Dialects and Intelligibility
“Th’ bg! Th’ bg! Dt’r Stf’d’s bg! H’r sh’s w’r unt’d! Th’ w’r unt’d!”
What? What dialect is that? What language is that?
Well… it’s English, but before I translate, let me explain that this quotation is not dialect. This is a person trying to talk despite having been beaten so severely that his face, lips, and tongue are painfully swollen.
In contrast… this is dialect… a passage from the fifth novel in my Rebecca Series, A Fearful Thing:
“It seems pretty clear t’ me that th’ clerk had t’ be th’ one t’ supply th’ dirtbags that crashed th’ Ford an’ captured Luke an’ Rebecca, sir, with info about th’r departure. How else would th’ scumbags know anythin’ about th’r plans? “Hmmm? Ya’ know what I mean? Hmm?”
This is Detective Sidney Belton, who takes important roles in all seven of my novels – all five adult stories and both young-adult stories – and who talks this way all the time. Not only does he drop the endings of many words, and slur his vowels, he tends to speak at length and without pause. And his characteristic finish to almost any statement is the one you see above: “Hmmm? Ya’ know what I mean? Hmm?”
By writing this way every time Mr. Belton speaks, I have always tried to convey the idea that he has lived most of his life in a particular section of New York City, that he is not interested is speaking in any other way, and that he is always in a hurry. Too much of a hurry to finish his words or to pause between thoughts or to do anything but rush to the end of his statement, and at that instant to ask, “Hmmm? Ya’ know what I mean? Hmm?”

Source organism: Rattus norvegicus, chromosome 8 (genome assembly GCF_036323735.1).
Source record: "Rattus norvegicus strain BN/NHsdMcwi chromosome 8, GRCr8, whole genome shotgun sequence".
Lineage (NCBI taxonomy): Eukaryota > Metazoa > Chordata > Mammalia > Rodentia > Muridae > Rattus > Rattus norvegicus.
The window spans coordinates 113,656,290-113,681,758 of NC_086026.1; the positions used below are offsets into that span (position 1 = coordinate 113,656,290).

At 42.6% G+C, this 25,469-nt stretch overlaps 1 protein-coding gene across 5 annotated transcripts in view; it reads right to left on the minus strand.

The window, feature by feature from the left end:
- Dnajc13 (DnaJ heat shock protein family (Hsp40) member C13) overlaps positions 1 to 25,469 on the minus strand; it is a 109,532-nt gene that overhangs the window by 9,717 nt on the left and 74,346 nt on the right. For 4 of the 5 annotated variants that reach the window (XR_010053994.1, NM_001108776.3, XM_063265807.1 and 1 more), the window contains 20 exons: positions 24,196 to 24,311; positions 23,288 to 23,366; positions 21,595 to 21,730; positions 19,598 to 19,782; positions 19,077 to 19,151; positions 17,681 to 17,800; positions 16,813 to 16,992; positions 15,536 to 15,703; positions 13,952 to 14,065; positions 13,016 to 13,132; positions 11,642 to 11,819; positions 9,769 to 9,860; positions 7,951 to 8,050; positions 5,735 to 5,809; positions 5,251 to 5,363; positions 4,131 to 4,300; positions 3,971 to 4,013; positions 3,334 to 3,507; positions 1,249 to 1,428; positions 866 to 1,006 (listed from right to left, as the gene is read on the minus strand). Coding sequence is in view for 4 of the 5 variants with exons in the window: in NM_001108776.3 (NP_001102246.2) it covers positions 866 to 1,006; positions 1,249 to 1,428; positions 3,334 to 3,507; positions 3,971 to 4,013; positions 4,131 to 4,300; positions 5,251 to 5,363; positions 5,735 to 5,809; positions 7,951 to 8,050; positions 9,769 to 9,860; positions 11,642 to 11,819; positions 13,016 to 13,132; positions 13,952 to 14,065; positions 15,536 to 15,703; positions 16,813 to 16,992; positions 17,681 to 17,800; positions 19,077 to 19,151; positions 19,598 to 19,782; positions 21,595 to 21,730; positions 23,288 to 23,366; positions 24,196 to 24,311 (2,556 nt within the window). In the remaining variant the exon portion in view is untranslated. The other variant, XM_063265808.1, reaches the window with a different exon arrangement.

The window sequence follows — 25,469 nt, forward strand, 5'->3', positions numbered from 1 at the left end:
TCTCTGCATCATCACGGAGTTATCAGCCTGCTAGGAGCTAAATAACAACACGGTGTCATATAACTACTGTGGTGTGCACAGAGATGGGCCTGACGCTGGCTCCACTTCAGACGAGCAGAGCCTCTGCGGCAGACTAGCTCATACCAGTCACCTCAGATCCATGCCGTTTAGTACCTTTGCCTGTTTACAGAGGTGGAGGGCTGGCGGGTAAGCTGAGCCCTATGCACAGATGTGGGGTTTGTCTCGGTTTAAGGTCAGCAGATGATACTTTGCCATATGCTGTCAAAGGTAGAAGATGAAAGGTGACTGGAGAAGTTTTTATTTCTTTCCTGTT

In contrast to Mr. Belton’s dialect, the first line of this post – the almost unintelligible quote – is taken from By Many or By Few, my second novel for adults. The speaker is a man named Ellis Dolby.
As Dolby, Luke Manguson, and Matt Clark speed across the Chesapeake Bay in a fast outboard, trying to arrive at the downtown pier in Annapolis, Maryland, in time to prevent a catastrophe, Dolby suddenly realizes something. And in his excitement, he tries urgently, despite his facial injuries, to explain this sudden insight to Luke and Matt.
So, I, as the author, chose to represent Ellis Dolby speaking in the way you saw at the start of this post. The result is that both Luke and Matt look at him as though he has lost his mind. Dolby, as you’d guess, gets increasingly frustrated at their failure to understand him, but finally slows his speech enough for them to grasp what he means.
Here is what he was trying to say: “The bag! The bag! Dr. Stafford’s bag! Her shoes were untied! They were untied!”
The realization that Rebecca had apparently untied her own shoes after a racing boat had purposely run over and killed her friend meant something of enormous importance in that story, but Dolby couldn’t say what it was. Under normal conditions, Ellis Dolby speaks the “standard American dialect.” And “standard American dialect” is what we hear from television commentators.
As an author and reader of novels, I know that representing dialects in print can be helpful to the reader, giving a better sense of what is being said, and especially of how it is being said. But that’s true only if the representation does not become unintelligible. Ellis Dolby became unintelligible to his friends due to his injuries. Sid Belton, though occasionally hard to follow, manages to remain intelligible despite his dialect.
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